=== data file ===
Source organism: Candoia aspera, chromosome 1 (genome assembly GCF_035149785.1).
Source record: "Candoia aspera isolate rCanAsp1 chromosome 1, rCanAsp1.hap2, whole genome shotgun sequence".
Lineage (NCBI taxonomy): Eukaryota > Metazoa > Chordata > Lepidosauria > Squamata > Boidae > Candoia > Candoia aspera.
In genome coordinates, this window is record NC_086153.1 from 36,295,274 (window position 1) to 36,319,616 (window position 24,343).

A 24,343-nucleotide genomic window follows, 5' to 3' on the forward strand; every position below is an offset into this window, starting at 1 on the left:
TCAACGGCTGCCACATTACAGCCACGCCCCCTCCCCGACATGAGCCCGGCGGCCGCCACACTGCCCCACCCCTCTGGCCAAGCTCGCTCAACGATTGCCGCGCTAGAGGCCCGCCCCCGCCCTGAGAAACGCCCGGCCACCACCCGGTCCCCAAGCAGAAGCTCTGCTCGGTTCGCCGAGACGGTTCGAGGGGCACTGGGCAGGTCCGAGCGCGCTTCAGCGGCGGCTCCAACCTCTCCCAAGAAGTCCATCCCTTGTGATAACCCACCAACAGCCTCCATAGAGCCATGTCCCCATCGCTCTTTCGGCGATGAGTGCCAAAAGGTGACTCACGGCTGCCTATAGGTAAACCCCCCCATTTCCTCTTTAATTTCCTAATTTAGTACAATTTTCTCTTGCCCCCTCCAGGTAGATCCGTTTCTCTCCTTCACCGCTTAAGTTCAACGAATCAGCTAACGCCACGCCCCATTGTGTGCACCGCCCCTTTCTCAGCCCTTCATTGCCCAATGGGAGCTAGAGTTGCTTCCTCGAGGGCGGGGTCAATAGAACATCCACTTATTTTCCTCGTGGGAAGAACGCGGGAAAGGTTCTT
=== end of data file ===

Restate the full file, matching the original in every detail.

Source organism: Candoia aspera, chromosome 1 (genome assembly GCF_035149785.1).
Source record: "Candoia aspera isolate rCanAsp1 chromosome 1, rCanAsp1.hap2, whole genome shotgun sequence".
Lineage (NCBI taxonomy): Eukaryota > Metazoa > Chordata > Lepidosauria > Squamata > Boidae > Candoia > Candoia aspera.
In genome coordinates, this window is record NC_086153.1 from 36,295,274 (window position 1) to 36,319,616 (window position 24,343).

A 24,343-nucleotide genomic window follows, 5' to 3' on the forward strand; every position below is an offset into this window, starting at 1 on the left:
TCAACGGCTGCCACATTACAGCCACGCCCCCTCCCCGACATGAGCCCGGCGGCCGCCACACTGCCCCACCCCTCTGGCCAAGCTCGCTCAACGATTGCCGCGCTAGAGGCCCGCCCCCGCCCTGAGAAACGCCCGGCCACCACCCGGTCCCCAAGCAGAAGCTCTGCTCGGTTCGCCGAGACGGTTCGAGGGGCACTGGGCAGGTCCGAGCGCGCTTCAGCGGCGGCTCCAACCTCTCCCAAGAAGTCCATCCCTTGTGATAACCCACCAACAGCCTCCATAGAGCCATGTCCCCATCGCTCTTTCGGCGATGAGTGCCAAAAGGTGACTCACGGCTGCCTATAGGTAAACCCCCCCATTTCCTCTTTAATTTCCTAATTTAGTACAATTTTCTCTTGCCCCCTCCAGGTAGATCCGTTTCTCTCCTTCACCGCTTAAGTTCAACGAATCAGCTAACGCCACGCCCCATTGTGTGCACCGCCCCTTTCTCAGCCCTTCATTGCCCAATGGGAGCTAGAGTTGCTTCCTCGAGGGCGGGGTCAATAGAACATCCACTTATTTTCCTCGTGGGAAGAACGCGGGAAAGGTTCTT